This week is turning into the "patentable subject matter blog" - over at Patently-O, Dennis posted the most recent challenge to the USPTO's position on patentable subject matter. Specifically, the applicant is challenging the 101 rejection given to the following exemplary claim in the application (09/387,823):
For starters, the Appellant's Brief points out that the PTO, through their Interim Guidelines, is erroneously analyzing patentable subject matter by limiting the analysis only to two specific tests:
Claim 24. A paradigm for marketing software, comprising:
a marketing company that markets software from a plurality of different independent and autonomous software companies, and carries out and pays for operations associated with marketing of software for all of said different independent and autonomous software companies, in return for a contingent share of a total income stream from marketing of the software from all of said software companies, while allowing all of said software companies to retain their autonomy.
The Guidelines allow for two and only two tests for subject matter patentability: 1) concrete useful and tangible result, and 2) transformation of something to a different state or thing . . . However, with all due respect, it is believed that the Guidelines have improperly and overly narrowly interpreted the holdings of these cases. These tests were intended to be non exclusive tests for subject matter patentability. They were not intended to be the ONLY allowable tests for subject matter patentability. In fact, the provision of a single test would seem contrary to Supreme Court cases, e.g. Chakrabarty, supra. This is supported by the plethora of Recent Supreme Court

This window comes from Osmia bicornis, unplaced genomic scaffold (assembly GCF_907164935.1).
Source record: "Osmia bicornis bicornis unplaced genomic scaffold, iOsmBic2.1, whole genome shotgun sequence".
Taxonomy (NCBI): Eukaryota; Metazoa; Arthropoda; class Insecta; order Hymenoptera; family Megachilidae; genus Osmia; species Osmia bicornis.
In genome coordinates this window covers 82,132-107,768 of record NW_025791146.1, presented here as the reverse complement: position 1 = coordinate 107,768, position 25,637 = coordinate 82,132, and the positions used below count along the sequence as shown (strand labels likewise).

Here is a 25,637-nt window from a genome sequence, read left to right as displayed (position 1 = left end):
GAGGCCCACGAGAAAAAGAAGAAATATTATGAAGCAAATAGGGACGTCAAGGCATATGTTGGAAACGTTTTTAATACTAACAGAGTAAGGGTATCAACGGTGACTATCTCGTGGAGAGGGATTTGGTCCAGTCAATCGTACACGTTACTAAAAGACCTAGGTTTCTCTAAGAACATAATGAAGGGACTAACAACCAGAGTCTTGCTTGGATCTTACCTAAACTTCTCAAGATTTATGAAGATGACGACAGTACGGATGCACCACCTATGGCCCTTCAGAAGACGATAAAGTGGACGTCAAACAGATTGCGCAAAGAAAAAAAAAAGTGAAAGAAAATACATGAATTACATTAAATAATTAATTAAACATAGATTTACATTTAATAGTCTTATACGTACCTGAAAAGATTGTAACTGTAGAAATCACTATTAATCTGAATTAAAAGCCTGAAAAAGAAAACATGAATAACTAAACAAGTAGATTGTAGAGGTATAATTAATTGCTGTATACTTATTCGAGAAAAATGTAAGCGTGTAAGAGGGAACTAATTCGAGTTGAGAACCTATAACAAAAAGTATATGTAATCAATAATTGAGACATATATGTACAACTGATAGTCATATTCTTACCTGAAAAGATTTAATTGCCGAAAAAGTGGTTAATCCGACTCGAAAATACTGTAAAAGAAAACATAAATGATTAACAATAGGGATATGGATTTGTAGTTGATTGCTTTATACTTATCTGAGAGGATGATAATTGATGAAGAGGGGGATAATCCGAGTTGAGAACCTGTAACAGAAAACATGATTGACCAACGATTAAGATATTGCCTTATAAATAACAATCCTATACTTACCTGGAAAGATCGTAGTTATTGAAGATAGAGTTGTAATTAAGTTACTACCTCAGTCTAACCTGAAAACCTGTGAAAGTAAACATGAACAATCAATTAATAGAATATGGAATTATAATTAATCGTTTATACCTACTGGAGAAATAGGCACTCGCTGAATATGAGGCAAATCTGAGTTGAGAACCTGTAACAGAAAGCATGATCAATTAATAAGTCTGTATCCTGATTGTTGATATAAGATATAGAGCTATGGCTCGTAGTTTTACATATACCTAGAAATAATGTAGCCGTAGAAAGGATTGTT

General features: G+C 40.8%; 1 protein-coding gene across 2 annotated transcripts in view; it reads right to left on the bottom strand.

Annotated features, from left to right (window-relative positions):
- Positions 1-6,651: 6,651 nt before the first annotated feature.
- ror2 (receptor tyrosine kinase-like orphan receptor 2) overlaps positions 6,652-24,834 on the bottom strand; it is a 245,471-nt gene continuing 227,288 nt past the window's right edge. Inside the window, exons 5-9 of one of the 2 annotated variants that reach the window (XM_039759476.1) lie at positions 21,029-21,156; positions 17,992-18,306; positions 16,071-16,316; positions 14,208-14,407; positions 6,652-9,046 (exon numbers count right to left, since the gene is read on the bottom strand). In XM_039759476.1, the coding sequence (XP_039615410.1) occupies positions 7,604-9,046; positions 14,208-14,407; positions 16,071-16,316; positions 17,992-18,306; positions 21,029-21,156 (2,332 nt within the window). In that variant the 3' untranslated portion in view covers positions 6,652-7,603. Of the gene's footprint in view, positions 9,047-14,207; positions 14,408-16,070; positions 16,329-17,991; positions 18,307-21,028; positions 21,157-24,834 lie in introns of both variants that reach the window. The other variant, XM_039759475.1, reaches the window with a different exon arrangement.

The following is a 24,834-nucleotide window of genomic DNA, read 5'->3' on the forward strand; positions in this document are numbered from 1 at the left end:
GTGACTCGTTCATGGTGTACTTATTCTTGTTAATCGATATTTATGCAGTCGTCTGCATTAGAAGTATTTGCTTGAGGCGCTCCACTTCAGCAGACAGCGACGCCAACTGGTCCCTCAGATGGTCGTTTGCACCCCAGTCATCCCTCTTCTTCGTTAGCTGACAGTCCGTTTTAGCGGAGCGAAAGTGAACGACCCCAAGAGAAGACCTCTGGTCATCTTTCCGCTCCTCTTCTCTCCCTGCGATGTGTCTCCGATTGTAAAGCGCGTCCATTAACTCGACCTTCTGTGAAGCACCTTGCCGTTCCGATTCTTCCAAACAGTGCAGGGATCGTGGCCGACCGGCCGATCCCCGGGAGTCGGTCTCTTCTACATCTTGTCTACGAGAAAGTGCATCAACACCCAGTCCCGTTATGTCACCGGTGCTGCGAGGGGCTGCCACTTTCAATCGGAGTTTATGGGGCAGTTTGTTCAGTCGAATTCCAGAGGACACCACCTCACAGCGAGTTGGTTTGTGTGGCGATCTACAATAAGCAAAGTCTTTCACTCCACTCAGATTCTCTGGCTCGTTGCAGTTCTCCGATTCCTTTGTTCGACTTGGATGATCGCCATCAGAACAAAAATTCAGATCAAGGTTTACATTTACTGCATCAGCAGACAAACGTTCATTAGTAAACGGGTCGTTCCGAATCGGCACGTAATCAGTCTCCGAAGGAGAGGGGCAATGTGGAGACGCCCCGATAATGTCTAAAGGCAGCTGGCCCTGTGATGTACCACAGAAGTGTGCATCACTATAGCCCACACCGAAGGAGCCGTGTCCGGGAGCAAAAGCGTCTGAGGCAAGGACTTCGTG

cases expressing their view that there cannot be rigid rules for patentability. See Ksr International Co.v Teleflex Inc, 550 U. S. ____, 127 S.Ct
Also, the Appellant's Brief provides an interesting distinction for "pure" business method patent claims (i.e., a method for performing a business transaction) over business methods that rely on mathematical algorithms. Specifically, the Appellant asserted that showing a “concrete, useful and tangible result” is only relevant to a claim that recites a law of nature or mathematical algorithm:
Page 15 of Appellee’s brief attempts to establish that a Concrete, Useful and Tangible result is required in order for a claimed process to be subject matter eligible. With all due respect, however, this has never been required unless the claim recites, directly or indirectly, a law of nature/mathematical algorithm. These present claims do not recite such a law of nature/ mathematical algorithm.
Appellee’s brief, page 15, subheading 3, appears to contend this point -- by stating that the “useful concrete and tangible result” test is about “the eligibility of machines and machine-implemented methods employing mathematical algorithms” (emphasis added). This is further confirmed on page 18 of Appellee’s brief. All of the cases cited in favor of the Appellee's arguments, however, were in the context of a claim that recited a mathematical algorithm.
Changes in legal and financial obligations certainly is an invention under the sun that was made by man, and should be patentable for these reasons.
There's much more in the briefs that should ultimately provide much-needed clarification in the world of business method patents. Oral arguments are set for December 5th, with a decision likely in February or March of 2008.
View Appellant's Blue Brief here (link)
View PTO's Red Brief here (link)
View Appellant's Reply Brief here (link)